What made sense then may look to you like gibberish. Don’t be angry at the person that created the code. Anger stems from expectation and fuels irrational emotions. Rather, accept and grieve its existence before moving on to do what you need to do.

Perfect code is a myth. It ceases to be perfect the moment it ships.

5. Late-night over date night shouldn’t be a common occurrence

It’s easy for your job to take over. It’s also easy for that tinkering, reading, exploring, and console errors to take over your nights.

Don’t sacrifice your human relationships for an urgent bug fix every week. Bugs come and go but your other half is forever.

6. Degrees don’t matter as much as you think

It’s easy to feel unworthy or suffer from a bad case of imposter syndrome because you don’t have a ComSci degree. The reality is, everyone is a learner and they’re constantly learning.

Someone with a ComSci degree has a bit more learning than the complete newbie. The complete newbie might also be a 30-something going on a career change down the coding route who has 10 years of experience in whatever sector they’re coming from.

A degree is just one pathway. Online certs and a solid portfolio are another. Once you get that first job, nobody really cares — and if they do, then they might not truly understand the nature of software development in general.

7. The best senior devs are the ones that let experiment and learn

It’s easy to get carried away with the latest and greatest tech. The best senior devs are the ones that give you the space to experiment and learn and trust that you’ll still be able to deliver your part of the ticket on time.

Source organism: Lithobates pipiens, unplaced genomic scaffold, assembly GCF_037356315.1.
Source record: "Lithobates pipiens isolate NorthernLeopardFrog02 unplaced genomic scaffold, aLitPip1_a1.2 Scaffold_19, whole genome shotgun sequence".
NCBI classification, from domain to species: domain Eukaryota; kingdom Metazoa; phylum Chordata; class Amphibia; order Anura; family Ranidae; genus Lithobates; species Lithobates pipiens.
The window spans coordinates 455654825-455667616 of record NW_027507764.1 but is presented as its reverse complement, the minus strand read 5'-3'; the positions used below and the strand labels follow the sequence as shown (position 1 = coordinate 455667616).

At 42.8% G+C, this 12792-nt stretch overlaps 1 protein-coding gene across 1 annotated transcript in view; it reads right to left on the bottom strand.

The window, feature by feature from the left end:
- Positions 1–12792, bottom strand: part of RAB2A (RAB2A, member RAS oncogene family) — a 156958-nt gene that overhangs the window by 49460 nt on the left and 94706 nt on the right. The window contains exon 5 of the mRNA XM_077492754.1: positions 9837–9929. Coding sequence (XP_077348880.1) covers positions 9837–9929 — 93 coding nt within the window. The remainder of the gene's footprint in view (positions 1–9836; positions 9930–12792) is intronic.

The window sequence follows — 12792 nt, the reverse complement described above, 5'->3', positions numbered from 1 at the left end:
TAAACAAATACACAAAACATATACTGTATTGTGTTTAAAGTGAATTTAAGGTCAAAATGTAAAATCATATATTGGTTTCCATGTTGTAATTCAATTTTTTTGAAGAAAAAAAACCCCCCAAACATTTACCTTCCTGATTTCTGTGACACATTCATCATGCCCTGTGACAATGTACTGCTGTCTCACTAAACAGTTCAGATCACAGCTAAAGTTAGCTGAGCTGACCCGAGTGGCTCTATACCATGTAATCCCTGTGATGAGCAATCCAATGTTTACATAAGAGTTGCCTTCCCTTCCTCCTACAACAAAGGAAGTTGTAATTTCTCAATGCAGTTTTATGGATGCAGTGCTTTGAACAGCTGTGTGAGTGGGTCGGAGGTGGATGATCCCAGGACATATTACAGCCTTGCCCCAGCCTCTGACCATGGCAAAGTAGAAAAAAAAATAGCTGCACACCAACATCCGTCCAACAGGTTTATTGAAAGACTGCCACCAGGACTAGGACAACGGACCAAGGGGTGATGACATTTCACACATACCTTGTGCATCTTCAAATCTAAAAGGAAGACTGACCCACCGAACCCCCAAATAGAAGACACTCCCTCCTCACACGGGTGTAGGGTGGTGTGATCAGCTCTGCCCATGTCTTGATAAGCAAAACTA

They will also listen to you because chances are, they’re also learning whatever new tech you’re diving into.

8. The client/boss/non-technical manager will hook onto something they saw on the Internet and run with it

Sometimes, the client, boss, or non-technical manager gets sold an idea they encountered online or through a conference. Sometimes, they will demand that you switch to it based on their ‘research’ — which, a lot of instances involves reading a lot of non-technical marketing pitches.

It happens and it happens quite a lot. The trick is not to get annoyed. Rather, pause and try to understand the root reason why they want to change. If the solution they’re proposing isn’t the best fit, come up with an alternative that has a higher probability of succeeding.

9. Learning to code now is easier than learning to code 10 years ago

My toddler has games that teach pre-coding skills. The beginning of my code learning journey was much slower during my dial-up days than it is now.